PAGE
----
Don’t Trust Me

By Teka Lark

Often middle class formally educated Black people tell stories of woe of how other Black people  call them things like  “Oreo” and how people say they speak like a “white girl.”

I would like those people to just STOP IT! I am so sick of that story.

I am a radical. I am not a Democrat. I hang out in circles on the far left and yet I STILL hear this narrative from some Black people.

In my head I am rolling my eyes.

Why should working class and poor Black people trust a Black person that speaks like the person who calls Department of Children and Family Services on them, raises their rent for random reasons like greed and arrests their kids?

As a radical when a Black person doesn’t automatically trust me, because I “sound” “white” and act “weird” that gives me faith that this oppressive system is breakable.

It’s proof that someone is thinking.

My pattern of speech isn’t about knowledge. Most speech patterns are obtained by mimicking your parents. Your parents obtained their speech by mimicking their parents. My speech is not an indication of my intelligence, it is an indication of my privilege. As a person who is unaffiliated (just think far left) why would I want people to trust me just because I have inherited the costume and mannerism of institutional oppression?

I love that I have to work my way into the good graces of the most oppressed in the Black community. I should have to. I got my privilege on their backs.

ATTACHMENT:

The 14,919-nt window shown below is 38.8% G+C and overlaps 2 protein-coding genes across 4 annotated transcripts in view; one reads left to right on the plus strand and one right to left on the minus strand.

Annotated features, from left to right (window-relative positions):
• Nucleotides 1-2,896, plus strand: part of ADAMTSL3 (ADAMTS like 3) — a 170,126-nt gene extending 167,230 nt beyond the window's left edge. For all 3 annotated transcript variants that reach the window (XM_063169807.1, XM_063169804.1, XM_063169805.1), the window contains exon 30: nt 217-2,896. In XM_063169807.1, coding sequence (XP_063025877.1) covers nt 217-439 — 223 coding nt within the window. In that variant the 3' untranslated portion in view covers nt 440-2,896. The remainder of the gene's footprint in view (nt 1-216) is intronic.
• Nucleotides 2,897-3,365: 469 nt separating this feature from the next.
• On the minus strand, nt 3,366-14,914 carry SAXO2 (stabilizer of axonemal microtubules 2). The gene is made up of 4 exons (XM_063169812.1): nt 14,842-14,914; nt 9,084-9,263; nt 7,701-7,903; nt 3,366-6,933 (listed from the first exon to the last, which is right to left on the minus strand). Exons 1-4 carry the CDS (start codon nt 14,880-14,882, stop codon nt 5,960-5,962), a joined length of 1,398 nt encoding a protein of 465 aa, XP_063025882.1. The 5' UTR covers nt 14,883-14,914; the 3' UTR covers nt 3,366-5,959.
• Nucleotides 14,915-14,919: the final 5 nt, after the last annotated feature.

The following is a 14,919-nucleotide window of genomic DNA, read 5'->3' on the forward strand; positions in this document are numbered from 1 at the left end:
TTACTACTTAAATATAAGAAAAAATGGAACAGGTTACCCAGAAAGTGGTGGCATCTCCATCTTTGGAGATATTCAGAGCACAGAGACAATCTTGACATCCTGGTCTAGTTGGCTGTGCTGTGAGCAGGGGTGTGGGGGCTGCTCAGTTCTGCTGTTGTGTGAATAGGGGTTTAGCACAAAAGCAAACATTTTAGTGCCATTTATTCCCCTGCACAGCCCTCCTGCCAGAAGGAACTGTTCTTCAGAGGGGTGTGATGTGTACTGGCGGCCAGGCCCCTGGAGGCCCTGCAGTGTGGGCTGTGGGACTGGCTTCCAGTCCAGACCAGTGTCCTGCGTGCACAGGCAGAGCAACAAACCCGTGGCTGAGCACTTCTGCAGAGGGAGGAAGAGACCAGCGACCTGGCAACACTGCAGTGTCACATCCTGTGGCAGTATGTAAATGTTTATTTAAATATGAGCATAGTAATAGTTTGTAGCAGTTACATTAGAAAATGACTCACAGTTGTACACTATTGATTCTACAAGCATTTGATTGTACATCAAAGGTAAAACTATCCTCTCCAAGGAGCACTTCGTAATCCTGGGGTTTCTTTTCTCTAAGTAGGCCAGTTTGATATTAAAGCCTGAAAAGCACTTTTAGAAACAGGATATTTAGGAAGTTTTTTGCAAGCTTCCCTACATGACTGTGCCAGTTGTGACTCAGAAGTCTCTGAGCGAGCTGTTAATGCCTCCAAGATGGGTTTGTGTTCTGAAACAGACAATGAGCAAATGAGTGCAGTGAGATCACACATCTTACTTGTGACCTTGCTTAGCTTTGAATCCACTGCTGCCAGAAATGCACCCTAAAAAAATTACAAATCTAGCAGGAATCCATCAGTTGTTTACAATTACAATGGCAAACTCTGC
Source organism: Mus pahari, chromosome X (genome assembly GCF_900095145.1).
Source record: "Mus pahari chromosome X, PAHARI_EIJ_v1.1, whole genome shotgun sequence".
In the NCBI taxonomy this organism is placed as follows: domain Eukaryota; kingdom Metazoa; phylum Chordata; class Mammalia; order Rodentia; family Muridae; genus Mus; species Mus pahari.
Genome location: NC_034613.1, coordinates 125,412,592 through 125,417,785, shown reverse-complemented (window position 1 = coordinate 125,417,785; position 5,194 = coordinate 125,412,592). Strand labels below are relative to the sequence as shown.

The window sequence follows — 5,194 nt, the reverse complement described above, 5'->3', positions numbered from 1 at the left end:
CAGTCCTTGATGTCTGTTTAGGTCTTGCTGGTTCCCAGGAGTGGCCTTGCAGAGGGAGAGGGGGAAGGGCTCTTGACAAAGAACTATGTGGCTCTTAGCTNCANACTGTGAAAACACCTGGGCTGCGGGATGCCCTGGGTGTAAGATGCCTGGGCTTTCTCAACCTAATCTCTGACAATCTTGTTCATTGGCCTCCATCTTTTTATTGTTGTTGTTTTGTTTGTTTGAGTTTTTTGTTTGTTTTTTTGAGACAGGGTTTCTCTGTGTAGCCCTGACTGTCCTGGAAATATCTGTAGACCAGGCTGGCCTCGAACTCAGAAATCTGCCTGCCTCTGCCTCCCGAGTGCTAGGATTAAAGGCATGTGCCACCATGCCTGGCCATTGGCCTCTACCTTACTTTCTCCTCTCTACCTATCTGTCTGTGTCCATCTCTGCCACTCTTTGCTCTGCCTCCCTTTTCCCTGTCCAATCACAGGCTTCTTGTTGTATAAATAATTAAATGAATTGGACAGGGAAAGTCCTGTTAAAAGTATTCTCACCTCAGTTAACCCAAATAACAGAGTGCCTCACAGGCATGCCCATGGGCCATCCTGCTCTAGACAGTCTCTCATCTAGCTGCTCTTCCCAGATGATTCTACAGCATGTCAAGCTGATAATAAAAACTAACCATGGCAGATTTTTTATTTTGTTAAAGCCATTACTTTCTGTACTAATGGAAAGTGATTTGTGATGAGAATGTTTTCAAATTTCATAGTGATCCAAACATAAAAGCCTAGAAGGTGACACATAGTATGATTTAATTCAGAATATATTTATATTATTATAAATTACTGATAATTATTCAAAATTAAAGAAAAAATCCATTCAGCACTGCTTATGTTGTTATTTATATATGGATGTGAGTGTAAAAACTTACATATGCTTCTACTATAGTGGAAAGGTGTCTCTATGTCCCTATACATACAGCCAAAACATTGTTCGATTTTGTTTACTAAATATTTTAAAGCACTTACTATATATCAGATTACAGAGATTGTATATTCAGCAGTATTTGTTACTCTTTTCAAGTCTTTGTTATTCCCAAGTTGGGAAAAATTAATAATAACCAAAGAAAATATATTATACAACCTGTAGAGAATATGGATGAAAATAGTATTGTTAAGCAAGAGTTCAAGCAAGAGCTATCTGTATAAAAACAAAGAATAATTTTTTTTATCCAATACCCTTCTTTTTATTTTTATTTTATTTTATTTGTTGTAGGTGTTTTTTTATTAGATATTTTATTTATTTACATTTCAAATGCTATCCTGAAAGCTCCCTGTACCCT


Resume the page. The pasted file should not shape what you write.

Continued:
People say, “Well, we’re all Black, they should just automatically like me.”

To those people I ask, “You like people in the projects? They are Black like you, so why aren’t they automatically your sister or brother?”

They often respond, “You have to earn respect.”

Admiration to these Oreo cookies should go only one-way.

Poor Black people should be oh so grateful that after failing in the white community and being forced to be the Black representative at a white run and owned organization to those very Black people that they can’t stand, that those same Black people should be grateful to be in their omnipotent presence, because they went to school and speak formal English.

No, they shouldn’t be grateful. It makes perfect sense to me that someone who is poor and Black might not automatically embrace me or anyone who sounds and behaves in a manner that reminds them of people who oppress them.

I am confused how anyone who is on the left can’t see the conflict of being insulted that someone doesn’t view them automatically as a friend when they clearly are coming off like a bourgeois asshole.

Imagine if middle class Black people embraced that concept. The concept of wait until you listen to what the person is saying before we viewed a person as a sister or brother. We could critique Obama, we could call the NAACP out on its incompetence, we could say aloud that the Urban League is a whore to corporate America, but middle class Black people won’t do that.

Middle class Black people RESPECT the costume of oppression.

They admire it.